The Avro Lancaster is a British four-engined Second World War heavy bomber. It was designed and manufactured by Avro as a contemporary of the Handley Page Halifax, both bombers having been developed to the same specification, as well as the Short Stirling, all three aircraft being four-engined heavy bombers adopted by the Royal Air Force (RAF) during the same wartime era.
The Lancaster was designed by Roy Chadwick and powered by four Rolls-Royce Merlins and in one version, Bristol Hercules engines. It first saw service with RAF Bomber Command in 1942 and as the strategic bombing offensive over Europe gathered momentum, it was the main aircraft for the night-time bombing campaigns that followed. As increasing numbers of the type were produced, it became the principal heavy bomber used by the RAF, the RCAF and squadrons from other Commonwealth and European countries serving within the RAF, overshadowing contemporaries such as the Halifax and Stirling.A long, unobstructed bomb bay meant that the Lancaster could take the largest bombs used by the RAF, including the 4,000 lb (1,800 kg), 8,000 lb (3,600 kg) and 12,000 lb (5,400 kg) blockbusters, loads often supplemented with smaller bombs or incendiaries.
The “Lanc”, as it was affectionately known, became one of the more famous and most successful of the Second World War night bombers, “delivering 608,612 long tons of bombs in 156,000 sorties”.
The versatility of the Lancaster was such that it was chosen to equip 617 Squadron and was modified to carry the Upkeep “Bouncing bomb” designed by Barnes Wallis for Operation Chastise, the attack on German Ruhr valley dams. Although the Lancaster was primarily a night bomber, it excelled in many other roles, including daylight precision bombing, for which some Lancasters were adapted to carry the 12,000 lb (5,400 kg) Tallboy and then the 22,000 lb (10,000 kg) Grand Slam earthquake bombs (also designed by Wallis). This was the largest payload of any bomber in the war.
In 1943, a Lancaster was converted to become an engine test bed for the Metropolitan-Vickers F.2 turbojet. Lancasters were later used to test other engines, including the Armstrong Siddeley Mamba and Rolls-Royce Dart turboprops and the Avro Canada Orenda and STAL Dovern turbojets. Postwar, the Lancaster was supplanted as the main strategic bomber of the RAF by the Avro Lincoln, a larger version of the Lancaster. The Lancaster took on the role of long range anti-submarine patrol aircraft (later supplanted by the Avro Shackleton) and air-sea rescue. It was also used for photo-reconnaissance and aerial mapping, as a flying tanker for aerial refuelling and as the Avro Lancastrian, a long-range, high-speed, transatlantic passenger and postal delivery airliner. In March 1946, a Lancastrian of BSAA flew the first scheduled flight from the new London Heathrow Airport. In 1963, the last remaining Lancasters were retired by the RCAF.
Flight testing of the new aircraft quickly proved it to be a substantial improvement on its predecessor, aviation author Jim Winchester referred to the Lancaster as being “one of the few warplanes in history to be ‘right’ from the start.” The first prototype was initially outfitted with a three-finned tail layout, a result of the design having been adapted from the Manchester I; this was quickly revised on the second prototype, DG595, and subsequent production Lancasters to the familiar larger elliptical twin-finned tail unit that had also been adopted for the later-built Manchesters, discarding the stubby central third tail fin. The adoption of the enlarged twin fins not only increased stability but also provided for a greater field of fire from the dorsal gun turret position. The second prototype was also outfitted with more powerful Merlin XX engine.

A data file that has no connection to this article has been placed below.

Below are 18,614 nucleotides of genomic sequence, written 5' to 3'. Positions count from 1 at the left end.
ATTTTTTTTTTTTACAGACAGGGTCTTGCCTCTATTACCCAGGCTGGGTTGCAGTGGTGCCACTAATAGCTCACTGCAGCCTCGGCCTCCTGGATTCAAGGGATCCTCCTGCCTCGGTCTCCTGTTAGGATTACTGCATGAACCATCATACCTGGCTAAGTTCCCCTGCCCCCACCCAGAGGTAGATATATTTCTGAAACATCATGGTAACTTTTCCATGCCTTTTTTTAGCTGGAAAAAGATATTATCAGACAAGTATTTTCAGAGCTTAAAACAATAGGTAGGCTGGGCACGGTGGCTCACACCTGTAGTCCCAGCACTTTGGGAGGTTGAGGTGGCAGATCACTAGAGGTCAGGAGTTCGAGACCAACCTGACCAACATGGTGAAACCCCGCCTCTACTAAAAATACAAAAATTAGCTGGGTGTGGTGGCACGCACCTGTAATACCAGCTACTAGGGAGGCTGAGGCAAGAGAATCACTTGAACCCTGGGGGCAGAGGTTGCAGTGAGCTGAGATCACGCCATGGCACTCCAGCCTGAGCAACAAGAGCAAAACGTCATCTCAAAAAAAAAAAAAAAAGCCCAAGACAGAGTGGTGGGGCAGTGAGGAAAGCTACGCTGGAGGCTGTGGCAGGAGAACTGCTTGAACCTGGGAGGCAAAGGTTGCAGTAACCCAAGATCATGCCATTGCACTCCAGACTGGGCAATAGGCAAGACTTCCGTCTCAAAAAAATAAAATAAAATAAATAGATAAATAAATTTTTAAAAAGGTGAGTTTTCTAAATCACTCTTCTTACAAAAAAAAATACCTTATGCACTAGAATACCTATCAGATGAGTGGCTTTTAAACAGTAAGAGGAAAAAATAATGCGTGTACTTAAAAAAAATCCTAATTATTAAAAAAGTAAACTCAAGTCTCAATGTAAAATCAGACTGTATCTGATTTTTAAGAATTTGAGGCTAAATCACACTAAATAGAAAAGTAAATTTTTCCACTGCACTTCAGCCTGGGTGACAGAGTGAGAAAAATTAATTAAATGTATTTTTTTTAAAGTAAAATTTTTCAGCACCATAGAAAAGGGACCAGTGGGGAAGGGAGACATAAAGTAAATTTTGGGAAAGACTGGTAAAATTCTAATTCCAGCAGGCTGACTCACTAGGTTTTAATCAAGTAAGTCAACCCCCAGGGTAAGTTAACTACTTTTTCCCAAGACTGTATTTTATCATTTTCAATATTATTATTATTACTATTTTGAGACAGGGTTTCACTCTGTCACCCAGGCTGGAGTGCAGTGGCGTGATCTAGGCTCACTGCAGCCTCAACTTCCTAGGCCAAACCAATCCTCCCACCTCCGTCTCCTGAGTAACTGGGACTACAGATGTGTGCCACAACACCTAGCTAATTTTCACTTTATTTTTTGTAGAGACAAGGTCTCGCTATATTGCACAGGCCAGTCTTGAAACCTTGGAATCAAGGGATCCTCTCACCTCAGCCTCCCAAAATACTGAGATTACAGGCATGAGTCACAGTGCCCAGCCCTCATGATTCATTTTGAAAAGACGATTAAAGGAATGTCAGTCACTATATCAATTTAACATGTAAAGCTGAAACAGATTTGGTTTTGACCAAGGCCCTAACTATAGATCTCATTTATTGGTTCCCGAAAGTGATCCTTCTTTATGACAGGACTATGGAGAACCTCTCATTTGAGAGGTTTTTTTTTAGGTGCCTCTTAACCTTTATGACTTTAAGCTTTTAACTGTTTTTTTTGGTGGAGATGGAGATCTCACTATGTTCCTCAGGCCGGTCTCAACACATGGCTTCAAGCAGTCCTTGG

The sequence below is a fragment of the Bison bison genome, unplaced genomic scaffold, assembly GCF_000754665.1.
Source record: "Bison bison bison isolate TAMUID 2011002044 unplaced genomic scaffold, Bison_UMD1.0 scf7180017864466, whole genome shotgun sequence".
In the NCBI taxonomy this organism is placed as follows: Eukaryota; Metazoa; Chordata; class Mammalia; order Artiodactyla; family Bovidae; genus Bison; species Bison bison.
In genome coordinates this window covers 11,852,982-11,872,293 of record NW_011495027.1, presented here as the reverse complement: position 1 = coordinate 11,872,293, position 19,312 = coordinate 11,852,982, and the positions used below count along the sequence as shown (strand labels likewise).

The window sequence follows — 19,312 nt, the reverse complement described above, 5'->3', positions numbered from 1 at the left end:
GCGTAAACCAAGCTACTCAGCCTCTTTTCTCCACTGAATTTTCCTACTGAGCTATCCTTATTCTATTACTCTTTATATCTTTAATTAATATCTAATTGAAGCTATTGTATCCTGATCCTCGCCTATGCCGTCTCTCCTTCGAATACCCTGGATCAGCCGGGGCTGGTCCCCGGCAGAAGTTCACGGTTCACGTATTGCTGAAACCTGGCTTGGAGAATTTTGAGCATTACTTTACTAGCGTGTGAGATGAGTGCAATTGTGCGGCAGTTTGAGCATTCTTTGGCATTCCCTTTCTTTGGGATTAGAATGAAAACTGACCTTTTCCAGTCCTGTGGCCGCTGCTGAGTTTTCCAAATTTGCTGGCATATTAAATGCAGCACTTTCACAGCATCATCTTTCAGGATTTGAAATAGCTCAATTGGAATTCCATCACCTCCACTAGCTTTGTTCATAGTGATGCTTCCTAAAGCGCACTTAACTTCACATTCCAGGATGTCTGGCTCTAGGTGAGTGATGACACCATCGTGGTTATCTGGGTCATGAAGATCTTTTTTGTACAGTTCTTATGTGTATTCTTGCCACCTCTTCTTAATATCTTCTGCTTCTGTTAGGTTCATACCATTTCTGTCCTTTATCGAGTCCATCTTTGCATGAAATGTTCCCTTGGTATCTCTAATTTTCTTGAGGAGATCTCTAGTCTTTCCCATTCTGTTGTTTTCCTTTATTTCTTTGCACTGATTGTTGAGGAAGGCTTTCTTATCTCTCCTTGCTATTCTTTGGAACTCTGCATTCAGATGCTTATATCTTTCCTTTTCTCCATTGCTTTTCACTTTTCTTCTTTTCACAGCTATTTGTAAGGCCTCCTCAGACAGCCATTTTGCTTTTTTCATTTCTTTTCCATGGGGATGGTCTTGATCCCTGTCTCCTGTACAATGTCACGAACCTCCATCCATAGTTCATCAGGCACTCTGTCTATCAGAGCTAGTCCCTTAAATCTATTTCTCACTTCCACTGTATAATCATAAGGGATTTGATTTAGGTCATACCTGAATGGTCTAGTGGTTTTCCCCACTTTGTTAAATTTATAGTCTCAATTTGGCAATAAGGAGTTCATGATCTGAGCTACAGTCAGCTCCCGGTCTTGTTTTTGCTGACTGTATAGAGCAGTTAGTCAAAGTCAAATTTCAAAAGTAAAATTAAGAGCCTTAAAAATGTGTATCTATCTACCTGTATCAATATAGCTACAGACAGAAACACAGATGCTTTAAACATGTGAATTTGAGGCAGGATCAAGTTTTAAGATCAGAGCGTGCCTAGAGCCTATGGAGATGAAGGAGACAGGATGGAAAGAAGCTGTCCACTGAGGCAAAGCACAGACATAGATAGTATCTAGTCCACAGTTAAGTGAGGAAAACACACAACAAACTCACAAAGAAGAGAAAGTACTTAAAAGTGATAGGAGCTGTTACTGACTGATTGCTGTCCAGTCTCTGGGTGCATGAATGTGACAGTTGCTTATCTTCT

The Avro Lancaster was a British four-engined strategic bomber that was used as the RAF’s principal heavy bomber during the latter half of the Second World War. The typical aircraft was powered by an arrangement of four wing-mounted Rolls-Royce Merlin piston engines, each of which drove a set of 13 ft diameter de Havilland Hydromatic three-bladed airscrews. While not optimal, the Lancaster was capable of flying the return journey home on only two operational engines, along with very limited distances on a single running engine. Goulding and Garbett have claimed that experienced Lancaster pilots were often able to out-manoeuver Luftwaffe fighters. It possessed largely favourable flying characteristics, having been described by aviation authors Brian Goulding and M. Garbett as being: “a near-perfect flying machine, fast for its size and very smooth…such a delightfully easy aeroplane to fly…there are instances of Lancasters having been looped and barrel-rolled, both intentionally and otherwise”.
The Lancaster benefited from a structure that possessed considerable strength and durability, which had been intentionally designed to maximize structural strength-per-weight; this resulted in the Lancaster being capable of withstanding some levels of damage resulting from attacks by hostile interceptor aircraft and ground-based anti-aircraft batteries. However, during the first year of the type’s career, some instances of structural failures were encountered on Lancaster B Is and a number of aircraft were lost in accidents as a result of the design limitations having been greatly exceeded. Compared with other contemporary aircraft, the Lancaster was not an easy aircraft to escape from; in a Halifax, 25 per cent of downed aircrew bailed out successfully, and in American bombers (albeit in daylight raids) it was as high as a 50 per cent success rate while only 15 per cent of the Lancaster crew were able to bail out.